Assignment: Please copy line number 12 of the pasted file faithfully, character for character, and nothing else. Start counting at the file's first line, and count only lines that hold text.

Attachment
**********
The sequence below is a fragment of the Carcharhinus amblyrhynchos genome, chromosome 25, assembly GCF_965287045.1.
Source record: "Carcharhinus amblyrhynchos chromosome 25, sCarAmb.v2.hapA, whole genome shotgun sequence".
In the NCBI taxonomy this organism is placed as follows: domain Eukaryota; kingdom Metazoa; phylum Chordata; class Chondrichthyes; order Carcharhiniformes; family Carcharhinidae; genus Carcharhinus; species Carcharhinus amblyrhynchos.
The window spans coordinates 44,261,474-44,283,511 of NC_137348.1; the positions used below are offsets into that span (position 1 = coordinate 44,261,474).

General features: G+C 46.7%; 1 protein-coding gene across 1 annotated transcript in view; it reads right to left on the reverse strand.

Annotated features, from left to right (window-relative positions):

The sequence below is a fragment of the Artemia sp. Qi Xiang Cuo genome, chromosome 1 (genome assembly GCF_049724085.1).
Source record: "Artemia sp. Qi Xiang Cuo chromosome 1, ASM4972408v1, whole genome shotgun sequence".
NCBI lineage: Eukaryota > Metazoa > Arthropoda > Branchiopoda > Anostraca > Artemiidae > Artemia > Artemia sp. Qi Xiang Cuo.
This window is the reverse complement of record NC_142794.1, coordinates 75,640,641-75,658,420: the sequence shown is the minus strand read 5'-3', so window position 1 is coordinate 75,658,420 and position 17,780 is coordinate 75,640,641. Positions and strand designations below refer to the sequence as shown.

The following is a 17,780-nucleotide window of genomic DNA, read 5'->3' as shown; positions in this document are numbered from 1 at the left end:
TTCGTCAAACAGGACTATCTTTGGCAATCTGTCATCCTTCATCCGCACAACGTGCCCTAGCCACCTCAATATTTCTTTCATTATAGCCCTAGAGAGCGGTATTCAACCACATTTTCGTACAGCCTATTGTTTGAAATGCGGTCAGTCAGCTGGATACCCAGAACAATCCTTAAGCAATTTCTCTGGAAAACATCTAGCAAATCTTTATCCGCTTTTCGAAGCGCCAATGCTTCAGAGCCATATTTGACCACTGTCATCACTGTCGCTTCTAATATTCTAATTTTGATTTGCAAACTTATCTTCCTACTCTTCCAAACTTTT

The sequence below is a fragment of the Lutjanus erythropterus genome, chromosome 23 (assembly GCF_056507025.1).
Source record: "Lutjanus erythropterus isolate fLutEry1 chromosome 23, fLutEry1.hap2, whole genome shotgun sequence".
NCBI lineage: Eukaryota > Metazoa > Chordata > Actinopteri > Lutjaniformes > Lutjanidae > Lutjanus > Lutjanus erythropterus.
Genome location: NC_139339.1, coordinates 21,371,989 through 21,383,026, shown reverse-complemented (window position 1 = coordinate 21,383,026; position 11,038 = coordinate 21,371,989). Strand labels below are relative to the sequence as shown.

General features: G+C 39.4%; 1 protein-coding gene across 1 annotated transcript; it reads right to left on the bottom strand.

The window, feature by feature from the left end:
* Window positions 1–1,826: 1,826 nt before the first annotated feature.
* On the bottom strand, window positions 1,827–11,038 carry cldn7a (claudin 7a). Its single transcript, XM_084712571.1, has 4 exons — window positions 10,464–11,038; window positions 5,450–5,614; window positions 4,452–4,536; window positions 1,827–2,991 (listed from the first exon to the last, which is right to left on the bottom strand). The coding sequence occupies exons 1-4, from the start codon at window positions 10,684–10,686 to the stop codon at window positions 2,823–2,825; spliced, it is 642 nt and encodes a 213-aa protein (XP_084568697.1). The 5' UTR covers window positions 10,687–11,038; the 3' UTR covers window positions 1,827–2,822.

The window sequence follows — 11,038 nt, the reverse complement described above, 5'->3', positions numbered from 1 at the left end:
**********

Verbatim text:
TTCGTCAAACAGGACTATCTTTGGCAATCTGTCATCCTTCATCCGCACAACGTGCCCTAGCCACCTCAATATTTCTTTCATTATAGCCCTAGAGAGCGGTATTCAACCACATTTTCGTACAGCCTATTGTTTGAAATGCGGTCAGTCAGCTGGATACCCAGAACAATCCTTAAGCAATTTCTCTGGAAAACATCTAGCAAATCTTTATCCGCTTTTCGAAGCGCCAATGCTTCAGAGCCATATTTGACCACTGTCATCACTGTCGCTTCTAATATTCTAATTTTGATTTGCAAACTTATCTTCCTACTCTTCCAAACTTTT